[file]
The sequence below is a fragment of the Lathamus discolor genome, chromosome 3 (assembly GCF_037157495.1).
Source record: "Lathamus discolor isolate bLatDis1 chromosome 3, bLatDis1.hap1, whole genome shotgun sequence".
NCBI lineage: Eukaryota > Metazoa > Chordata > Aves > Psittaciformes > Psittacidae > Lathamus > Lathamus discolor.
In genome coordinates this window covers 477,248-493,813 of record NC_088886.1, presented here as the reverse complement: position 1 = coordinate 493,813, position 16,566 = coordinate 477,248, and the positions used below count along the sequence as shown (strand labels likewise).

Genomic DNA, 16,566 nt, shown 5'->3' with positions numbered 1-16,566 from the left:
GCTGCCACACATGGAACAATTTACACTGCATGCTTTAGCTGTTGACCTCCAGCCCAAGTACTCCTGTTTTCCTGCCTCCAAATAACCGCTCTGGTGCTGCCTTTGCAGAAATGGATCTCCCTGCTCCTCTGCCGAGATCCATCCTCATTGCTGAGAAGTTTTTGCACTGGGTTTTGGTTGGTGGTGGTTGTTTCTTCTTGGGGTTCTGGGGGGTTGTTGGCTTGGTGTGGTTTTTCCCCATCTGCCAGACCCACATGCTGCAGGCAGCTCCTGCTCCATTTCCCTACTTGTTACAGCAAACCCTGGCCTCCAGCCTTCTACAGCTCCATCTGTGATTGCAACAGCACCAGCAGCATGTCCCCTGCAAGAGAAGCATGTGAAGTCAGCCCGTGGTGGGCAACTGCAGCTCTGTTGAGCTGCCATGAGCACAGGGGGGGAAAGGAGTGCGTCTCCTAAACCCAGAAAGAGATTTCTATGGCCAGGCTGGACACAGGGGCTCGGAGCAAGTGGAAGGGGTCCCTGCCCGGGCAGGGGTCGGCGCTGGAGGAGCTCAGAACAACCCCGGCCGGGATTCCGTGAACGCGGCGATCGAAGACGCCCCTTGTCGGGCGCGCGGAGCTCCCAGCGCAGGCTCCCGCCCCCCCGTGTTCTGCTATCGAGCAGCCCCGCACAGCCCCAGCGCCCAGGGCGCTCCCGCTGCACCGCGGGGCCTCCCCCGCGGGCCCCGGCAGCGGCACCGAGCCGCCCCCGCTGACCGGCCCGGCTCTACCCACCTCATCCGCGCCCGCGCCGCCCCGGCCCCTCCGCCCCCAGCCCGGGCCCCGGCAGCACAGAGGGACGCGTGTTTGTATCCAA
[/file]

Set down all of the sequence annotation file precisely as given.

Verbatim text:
The sequence below is a fragment of the Lathamus discolor genome, chromosome 3 (assembly GCF_037157495.1).
Source record: "Lathamus discolor isolate bLatDis1 chromosome 3, bLatDis1.hap1, whole genome shotgun sequence".
NCBI lineage: Eukaryota > Metazoa > Chordata > Aves > Psittaciformes > Psittacidae > Lathamus > Lathamus discolor.
In genome coordinates this window covers 477,248-493,813 of record NC_088886.1, presented here as the reverse complement: position 1 = coordinate 493,813, position 16,566 = coordinate 477,248, and the positions used below count along the sequence as shown (strand labels likewise).

Genomic DNA, 16,566 nt, shown 5'->3' with positions numbered 1-16,566 from the left:
GCTGCCACACATGGAACAATTTACACTGCATGCTTTAGCTGTTGACCTCCAGCCCAAGTACTCCTGTTTTCCTGCCTCCAAATAACCGCTCTGGTGCTGCCTTTGCAGAAATGGATCTCCCTGCTCCTCTGCCGAGATCCATCCTCATTGCTGAGAAGTTTTTGCACTGGGTTTTGGTTGGTGGTGGTTGTTTCTTCTTGGGGTTCTGGGGGGTTGTTGGCTTGGTGTGGTTTTTCCCCATCTGCCAGACCCACATGCTGCAGGCAGCTCCTGCTCCATTTCCCTACTTGTTACAGCAAACCCTGGCCTCCAGCCTTCTACAGCTCCATCTGTGATTGCAACAGCACCAGCAGCATGTCCCCTGCAAGAGAAGCATGTGAAGTCAGCCCGTGGTGGGCAACTGCAGCTCTGTTGAGCTGCCATGAGCACAGGGGGGGAAAGGAGTGCGTCTCCTAAACCCAGAAAGAGATTTCTATGGCCAGGCTGGACACAGGGGCTCGGAGCAAGTGGAAGGGGTCCCTGCCCGGGCAGGGGTCGGCGCTGGAGGAGCTCAGAACAACCCCGGCCGGGATTCCGTGAACGCGGCGATCGAAGACGCCCCTTGTCGGGCGCGCGGAGCTCCCAGCGCAGGCTCCCGCCCCCCCGTGTTCTGCTATCGAGCAGCCCCGCACAGCCCCAGCGCCCAGGGCGCTCCCGCTGCACCGCGGGGCCTCCCCCGCGGGCCCCGGCAGCGGCACCGAGCCGCCCCCGCTGACCGGCCCGGCTCTACCCACCTCATCCGCGCCCGCGCCGCCCCGGCCCCTCCGCCCCCAGCCCGGGCCCCGGCAGCACAGAGGGACGCGTGTTTGTATCCAA